Learning Empathy: Acknowledging Projection

Being individuals means difficulties in interacting. Within our tentative social bonds we struggle to find balance in withholding and projecting, both protecting ourselves and projecting ourselves onto others. 

The Cosmic Horror of Social Interaction is an existential game of defensiveness. Am I being misjudged? Am I misjudging someone else? There are rules we don’t know and reasoning we don’t realize, because we’ve only been learning our own game. Others won’t react how we expect them to react. We are all connected but we can’t expect our projections of ourself upon other people will be at all accurate or productive. 

We are all guilty of projecting ourselves into the void. If we don’t understand or can’t cope, we toss the unwanted parts of ourselves out to be viewed separate. It may seem easier to deal with if seen as an outside source. 

Freud took the word ‘projection’ from neurology when adapting it to a psychoanalyst practice. Unshockingly, I’m not a fan of Sigmund Frued but I’m fascinated by the origin of the term— inspired by the actions of neutrons transmitting sensory input through the nervous system. This transference is inherent and necessary, carrying vital information.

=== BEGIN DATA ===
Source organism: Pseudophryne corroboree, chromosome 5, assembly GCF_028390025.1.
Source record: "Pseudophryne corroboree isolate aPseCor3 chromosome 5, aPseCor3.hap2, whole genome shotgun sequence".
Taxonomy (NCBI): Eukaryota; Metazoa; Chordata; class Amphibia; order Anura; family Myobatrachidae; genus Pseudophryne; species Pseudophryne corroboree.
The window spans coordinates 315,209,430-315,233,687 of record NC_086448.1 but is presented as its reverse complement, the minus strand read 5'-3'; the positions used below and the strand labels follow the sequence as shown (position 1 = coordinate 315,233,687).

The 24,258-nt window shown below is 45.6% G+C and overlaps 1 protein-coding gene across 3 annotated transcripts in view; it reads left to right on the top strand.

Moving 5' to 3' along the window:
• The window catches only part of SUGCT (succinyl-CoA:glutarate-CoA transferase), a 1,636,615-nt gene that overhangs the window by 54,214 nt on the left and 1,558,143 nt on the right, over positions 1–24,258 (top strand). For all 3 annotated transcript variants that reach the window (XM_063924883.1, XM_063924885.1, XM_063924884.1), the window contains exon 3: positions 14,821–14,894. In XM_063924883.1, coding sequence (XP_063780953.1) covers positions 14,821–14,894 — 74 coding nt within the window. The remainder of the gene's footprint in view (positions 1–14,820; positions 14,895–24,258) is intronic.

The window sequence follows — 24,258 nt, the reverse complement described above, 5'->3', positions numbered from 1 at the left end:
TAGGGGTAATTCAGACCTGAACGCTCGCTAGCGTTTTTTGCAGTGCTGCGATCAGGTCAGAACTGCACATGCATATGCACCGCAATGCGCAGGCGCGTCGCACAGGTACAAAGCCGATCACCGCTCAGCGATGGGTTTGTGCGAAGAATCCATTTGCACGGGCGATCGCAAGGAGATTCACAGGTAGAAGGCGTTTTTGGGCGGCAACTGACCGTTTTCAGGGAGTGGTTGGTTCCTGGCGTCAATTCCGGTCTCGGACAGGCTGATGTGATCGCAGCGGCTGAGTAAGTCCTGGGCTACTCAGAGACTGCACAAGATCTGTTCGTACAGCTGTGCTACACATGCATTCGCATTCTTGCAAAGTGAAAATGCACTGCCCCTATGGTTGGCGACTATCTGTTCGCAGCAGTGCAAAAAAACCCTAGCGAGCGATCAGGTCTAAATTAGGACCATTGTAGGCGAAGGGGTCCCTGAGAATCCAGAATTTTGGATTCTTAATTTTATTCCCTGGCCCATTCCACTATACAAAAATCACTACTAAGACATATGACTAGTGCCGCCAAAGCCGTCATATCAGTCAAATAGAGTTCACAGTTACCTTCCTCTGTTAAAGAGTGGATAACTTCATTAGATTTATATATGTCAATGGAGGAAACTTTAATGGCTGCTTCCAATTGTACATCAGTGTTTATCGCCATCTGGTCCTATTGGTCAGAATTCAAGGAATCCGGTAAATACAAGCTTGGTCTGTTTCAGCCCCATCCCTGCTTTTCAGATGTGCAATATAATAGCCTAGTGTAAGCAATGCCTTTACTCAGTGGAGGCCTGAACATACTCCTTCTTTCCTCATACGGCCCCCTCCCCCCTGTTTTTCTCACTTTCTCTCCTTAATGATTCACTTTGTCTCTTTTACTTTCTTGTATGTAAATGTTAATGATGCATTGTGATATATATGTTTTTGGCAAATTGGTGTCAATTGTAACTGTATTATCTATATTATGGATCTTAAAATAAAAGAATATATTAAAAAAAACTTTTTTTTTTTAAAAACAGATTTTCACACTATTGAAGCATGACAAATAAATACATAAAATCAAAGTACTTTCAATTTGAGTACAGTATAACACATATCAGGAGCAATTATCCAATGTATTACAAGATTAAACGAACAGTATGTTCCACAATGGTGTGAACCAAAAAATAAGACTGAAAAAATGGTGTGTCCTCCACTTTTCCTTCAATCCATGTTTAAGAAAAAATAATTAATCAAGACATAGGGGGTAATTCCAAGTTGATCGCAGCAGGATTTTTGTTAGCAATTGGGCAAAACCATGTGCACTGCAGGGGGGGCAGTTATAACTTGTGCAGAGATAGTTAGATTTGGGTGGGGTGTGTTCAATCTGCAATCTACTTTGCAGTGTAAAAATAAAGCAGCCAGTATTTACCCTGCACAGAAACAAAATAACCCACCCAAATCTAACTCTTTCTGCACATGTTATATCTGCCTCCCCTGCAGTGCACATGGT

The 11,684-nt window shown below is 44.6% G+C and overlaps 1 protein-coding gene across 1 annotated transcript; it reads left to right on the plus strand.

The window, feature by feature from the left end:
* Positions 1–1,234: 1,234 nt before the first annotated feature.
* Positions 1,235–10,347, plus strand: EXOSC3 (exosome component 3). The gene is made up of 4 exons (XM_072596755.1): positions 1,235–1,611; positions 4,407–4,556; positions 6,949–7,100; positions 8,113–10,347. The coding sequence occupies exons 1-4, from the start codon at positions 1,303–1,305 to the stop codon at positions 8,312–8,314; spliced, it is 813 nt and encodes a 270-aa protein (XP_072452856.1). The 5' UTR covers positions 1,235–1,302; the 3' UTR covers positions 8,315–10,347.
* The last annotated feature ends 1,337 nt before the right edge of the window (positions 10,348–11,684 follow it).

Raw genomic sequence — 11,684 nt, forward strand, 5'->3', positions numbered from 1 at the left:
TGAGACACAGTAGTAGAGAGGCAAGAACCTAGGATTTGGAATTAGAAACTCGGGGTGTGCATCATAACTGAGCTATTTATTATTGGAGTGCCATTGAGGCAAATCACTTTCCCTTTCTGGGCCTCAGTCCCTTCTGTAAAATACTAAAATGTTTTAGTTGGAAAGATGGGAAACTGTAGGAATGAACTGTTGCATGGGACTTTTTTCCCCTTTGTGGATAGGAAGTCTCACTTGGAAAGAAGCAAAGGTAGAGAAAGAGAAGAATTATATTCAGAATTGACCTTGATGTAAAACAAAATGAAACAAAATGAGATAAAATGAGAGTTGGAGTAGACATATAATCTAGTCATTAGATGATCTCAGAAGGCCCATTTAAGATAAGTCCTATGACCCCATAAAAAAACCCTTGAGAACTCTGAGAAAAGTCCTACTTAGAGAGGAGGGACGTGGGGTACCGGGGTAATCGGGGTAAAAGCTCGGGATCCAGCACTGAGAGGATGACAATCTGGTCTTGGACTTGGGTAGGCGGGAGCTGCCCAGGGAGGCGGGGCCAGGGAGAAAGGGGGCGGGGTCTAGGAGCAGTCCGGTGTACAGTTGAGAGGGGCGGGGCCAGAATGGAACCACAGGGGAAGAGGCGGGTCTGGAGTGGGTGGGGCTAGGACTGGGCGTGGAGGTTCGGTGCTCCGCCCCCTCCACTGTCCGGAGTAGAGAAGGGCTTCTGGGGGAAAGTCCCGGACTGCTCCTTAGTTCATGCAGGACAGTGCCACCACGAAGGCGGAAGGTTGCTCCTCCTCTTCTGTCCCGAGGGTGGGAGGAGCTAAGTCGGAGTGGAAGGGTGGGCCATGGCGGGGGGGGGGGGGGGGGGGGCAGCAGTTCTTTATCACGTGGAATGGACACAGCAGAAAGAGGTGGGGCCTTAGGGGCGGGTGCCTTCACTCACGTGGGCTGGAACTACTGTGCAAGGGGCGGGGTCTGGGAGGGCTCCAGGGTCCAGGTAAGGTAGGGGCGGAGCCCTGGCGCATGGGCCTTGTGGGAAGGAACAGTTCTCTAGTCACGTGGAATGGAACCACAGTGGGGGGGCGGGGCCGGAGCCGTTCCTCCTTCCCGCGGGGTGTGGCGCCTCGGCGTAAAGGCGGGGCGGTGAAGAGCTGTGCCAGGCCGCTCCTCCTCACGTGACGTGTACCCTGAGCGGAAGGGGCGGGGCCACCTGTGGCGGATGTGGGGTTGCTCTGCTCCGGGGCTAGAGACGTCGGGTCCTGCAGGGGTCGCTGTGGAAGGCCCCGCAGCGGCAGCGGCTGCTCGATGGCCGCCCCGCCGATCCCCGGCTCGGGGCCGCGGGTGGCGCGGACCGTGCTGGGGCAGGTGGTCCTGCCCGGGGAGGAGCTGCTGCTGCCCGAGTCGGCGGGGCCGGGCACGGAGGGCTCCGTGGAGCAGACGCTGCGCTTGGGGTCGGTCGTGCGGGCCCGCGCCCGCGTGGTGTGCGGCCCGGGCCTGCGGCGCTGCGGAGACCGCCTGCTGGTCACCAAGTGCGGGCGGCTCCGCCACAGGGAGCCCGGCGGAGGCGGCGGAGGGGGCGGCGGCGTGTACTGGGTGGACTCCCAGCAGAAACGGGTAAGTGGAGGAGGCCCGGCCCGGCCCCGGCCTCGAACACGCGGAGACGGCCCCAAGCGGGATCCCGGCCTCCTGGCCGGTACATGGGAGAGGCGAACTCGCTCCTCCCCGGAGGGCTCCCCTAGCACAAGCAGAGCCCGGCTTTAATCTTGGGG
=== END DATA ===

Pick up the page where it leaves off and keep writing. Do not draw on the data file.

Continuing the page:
If we look at projection as a distorted form of empathy, we can better understand the basis. What is projection, put simply? Projecting yourself onto another person, seeing yourself in them. It is an empathy of delusion brought on by a need to connect and understand, but warped by an improper transference of insecurity. Instead of acknowledging these difficult feelings and mindsets, reaching out to others in an authentic and healthy way, and accepting the same of others, our psyche takes a shortcut through empathy. 

Shame is a difficult emotion, so rather than let ourselves feel it, we might project the blame onto someone else. We may be insecure of certain personality traits or behaviours and be overly critical of them in other people.

The only way to avoid projection is to identify it. Like denial, dissociation, and other damaging defence mechanisms, without actively seeking to acknowledge and understand these mental distortions they will continue to take control of your consciousness. 

Self reflection and therapy are not tried and true practices that will immediately hail results without duly practicing. Time and effort are needed to refine your self understanding and how you interact with the world. 

I am still near the beginning of my journey, only within the past three years have I begun properly acknowledging how my disabilities affect my ability to empathize and socialize healthily. My progress has been exponential but I’m still in elementary learning, working my way through the fog to find resources and words I connect with. Our journeys are not easy and are unending, but I have faith. 

Thank you for reading.

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